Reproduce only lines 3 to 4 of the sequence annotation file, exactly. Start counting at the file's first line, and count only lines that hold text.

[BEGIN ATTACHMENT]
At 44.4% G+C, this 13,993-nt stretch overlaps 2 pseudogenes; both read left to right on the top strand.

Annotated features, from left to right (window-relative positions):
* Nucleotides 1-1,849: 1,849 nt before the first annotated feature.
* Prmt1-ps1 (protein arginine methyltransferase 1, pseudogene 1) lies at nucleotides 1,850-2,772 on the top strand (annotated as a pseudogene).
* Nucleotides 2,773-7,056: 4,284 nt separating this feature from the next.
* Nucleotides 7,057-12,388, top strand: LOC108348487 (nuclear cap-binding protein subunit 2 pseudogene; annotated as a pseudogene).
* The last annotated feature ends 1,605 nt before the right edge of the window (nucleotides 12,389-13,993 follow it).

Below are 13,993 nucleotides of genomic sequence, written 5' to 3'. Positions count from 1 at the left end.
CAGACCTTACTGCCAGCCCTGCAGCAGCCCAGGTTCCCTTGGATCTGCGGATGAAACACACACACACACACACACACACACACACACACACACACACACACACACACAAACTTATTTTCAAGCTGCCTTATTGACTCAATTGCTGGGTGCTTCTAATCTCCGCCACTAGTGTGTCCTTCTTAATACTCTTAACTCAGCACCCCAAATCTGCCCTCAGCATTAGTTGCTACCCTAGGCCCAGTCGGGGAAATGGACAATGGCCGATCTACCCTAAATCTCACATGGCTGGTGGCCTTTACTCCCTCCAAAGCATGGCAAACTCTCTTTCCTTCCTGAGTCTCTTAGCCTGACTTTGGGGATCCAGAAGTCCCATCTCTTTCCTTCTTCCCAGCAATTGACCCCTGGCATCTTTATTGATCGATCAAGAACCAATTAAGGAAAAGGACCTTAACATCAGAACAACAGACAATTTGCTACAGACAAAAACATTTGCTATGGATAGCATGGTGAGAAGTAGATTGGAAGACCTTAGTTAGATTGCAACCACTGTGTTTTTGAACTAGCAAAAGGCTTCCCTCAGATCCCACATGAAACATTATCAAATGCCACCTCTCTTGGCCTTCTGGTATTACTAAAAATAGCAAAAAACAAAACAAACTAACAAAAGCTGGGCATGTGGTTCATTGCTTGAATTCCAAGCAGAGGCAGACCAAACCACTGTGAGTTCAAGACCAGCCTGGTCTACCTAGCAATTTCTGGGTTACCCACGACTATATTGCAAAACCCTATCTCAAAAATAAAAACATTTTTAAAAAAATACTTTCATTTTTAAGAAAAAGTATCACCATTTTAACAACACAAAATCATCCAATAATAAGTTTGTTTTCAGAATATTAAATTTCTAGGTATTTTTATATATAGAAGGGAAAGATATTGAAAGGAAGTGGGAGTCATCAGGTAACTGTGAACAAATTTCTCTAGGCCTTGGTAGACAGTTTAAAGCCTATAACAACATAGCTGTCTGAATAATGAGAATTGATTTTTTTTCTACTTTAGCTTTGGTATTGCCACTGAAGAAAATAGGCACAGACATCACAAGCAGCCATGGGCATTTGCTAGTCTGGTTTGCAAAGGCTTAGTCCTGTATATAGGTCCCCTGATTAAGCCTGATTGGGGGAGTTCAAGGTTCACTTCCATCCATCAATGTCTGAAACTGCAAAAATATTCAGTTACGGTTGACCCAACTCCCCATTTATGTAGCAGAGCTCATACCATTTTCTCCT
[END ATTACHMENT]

* Nucleotides 1-1,849: 1,849 nt before the first annotated feature.
* Prmt1-ps1 (protein arginine methyltransferase 1, pseudogene 1) lies at nucleotides 1,850-2,772 on the top strand (annotated as a pseudogene).